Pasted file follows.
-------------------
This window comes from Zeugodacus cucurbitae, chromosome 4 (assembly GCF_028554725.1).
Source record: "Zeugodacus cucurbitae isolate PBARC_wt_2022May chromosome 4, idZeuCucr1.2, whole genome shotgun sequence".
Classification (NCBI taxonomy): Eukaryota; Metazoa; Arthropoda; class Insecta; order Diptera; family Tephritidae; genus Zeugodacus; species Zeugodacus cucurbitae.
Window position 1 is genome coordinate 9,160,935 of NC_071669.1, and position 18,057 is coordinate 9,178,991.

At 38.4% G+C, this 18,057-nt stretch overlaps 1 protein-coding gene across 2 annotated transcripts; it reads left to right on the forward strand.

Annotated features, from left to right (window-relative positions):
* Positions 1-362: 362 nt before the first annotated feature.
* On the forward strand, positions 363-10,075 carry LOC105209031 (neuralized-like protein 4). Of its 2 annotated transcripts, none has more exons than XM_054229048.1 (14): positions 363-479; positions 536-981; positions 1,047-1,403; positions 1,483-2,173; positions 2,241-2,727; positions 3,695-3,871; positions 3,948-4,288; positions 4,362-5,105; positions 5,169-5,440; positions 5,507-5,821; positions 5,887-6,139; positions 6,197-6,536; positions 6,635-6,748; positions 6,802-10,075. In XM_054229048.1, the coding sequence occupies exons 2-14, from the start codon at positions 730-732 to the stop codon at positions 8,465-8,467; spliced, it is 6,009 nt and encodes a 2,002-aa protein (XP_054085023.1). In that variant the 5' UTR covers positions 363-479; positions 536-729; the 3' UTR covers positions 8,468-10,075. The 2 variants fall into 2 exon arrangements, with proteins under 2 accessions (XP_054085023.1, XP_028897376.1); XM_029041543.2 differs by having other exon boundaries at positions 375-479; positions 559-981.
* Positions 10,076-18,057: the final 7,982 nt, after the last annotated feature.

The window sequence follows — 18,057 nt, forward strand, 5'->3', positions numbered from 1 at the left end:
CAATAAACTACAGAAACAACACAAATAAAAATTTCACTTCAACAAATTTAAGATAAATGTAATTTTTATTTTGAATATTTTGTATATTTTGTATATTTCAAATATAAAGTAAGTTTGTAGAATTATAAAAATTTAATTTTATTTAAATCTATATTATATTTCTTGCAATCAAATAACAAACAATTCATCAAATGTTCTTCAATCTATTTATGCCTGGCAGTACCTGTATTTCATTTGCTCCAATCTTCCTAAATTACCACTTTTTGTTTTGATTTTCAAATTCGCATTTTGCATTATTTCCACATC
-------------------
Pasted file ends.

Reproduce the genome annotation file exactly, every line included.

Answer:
This window comes from Zeugodacus cucurbitae, chromosome 4 (assembly GCF_028554725.1).
Source record: "Zeugodacus cucurbitae isolate PBARC_wt_2022May chromosome 4, idZeuCucr1.2, whole genome shotgun sequence".
Classification (NCBI taxonomy): Eukaryota; Metazoa; Arthropoda; class Insecta; order Diptera; family Tephritidae; genus Zeugodacus; species Zeugodacus cucurbitae.
Window position 1 is genome coordinate 9,160,935 of NC_071669.1, and position 18,057 is coordinate 9,178,991.

At 38.4% G+C, this 18,057-nt stretch overlaps 1 protein-coding gene across 2 annotated transcripts; it reads left to right on the forward strand.

Annotated features, from left to right (window-relative positions):
* Positions 1-362: 362 nt before the first annotated feature.
* On the forward strand, positions 363-10,075 carry LOC105209031 (neuralized-like protein 4). Of its 2 annotated transcripts, none has more exons than XM_054229048.1 (14): positions 363-479; positions 536-981; positions 1,047-1,403; positions 1,483-2,173; positions 2,241-2,727; positions 3,695-3,871; positions 3,948-4,288; positions 4,362-5,105; positions 5,169-5,440; positions 5,507-5,821; positions 5,887-6,139; positions 6,197-6,536; positions 6,635-6,748; positions 6,802-10,075. In XM_054229048.1, the coding sequence occupies exons 2-14, from the start codon at positions 730-732 to the stop codon at positions 8,465-8,467; spliced, it is 6,009 nt and encodes a 2,002-aa protein (XP_054085023.1). In that variant the 5' UTR covers positions 363-479; positions 536-729; the 3' UTR covers positions 8,468-10,075. The 2 variants fall into 2 exon arrangements, with proteins under 2 accessions (XP_054085023.1, XP_028897376.1); XM_029041543.2 differs by having other exon boundaries at positions 375-479; positions 559-981.
* Positions 10,076-18,057: the final 7,982 nt, after the last annotated feature.

The window sequence follows — 18,057 nt, forward strand, 5'->3', positions numbered from 1 at the left end:
CAATAAACTACAGAAACAACACAAATAAAAATTTCACTTCAACAAATTTAAGATAAATGTAATTTTTATTTTGAATATTTTGTATATTTTGTATATTTCAAATATAAAGTAAGTTTGTAGAATTATAAAAATTTAATTTTATTTAAATCTATATTATATTTCTTGCAATCAAATAACAAACAATTCATCAAATGTTCTTCAATCTATTTATGCCTGGCAGTACCTGTATTTCATTTGCTCCAATCTTCCTAAATTACCACTTTTTGTTTTGATTTTCAAATTCGCATTTTGCATTATTTCCACATC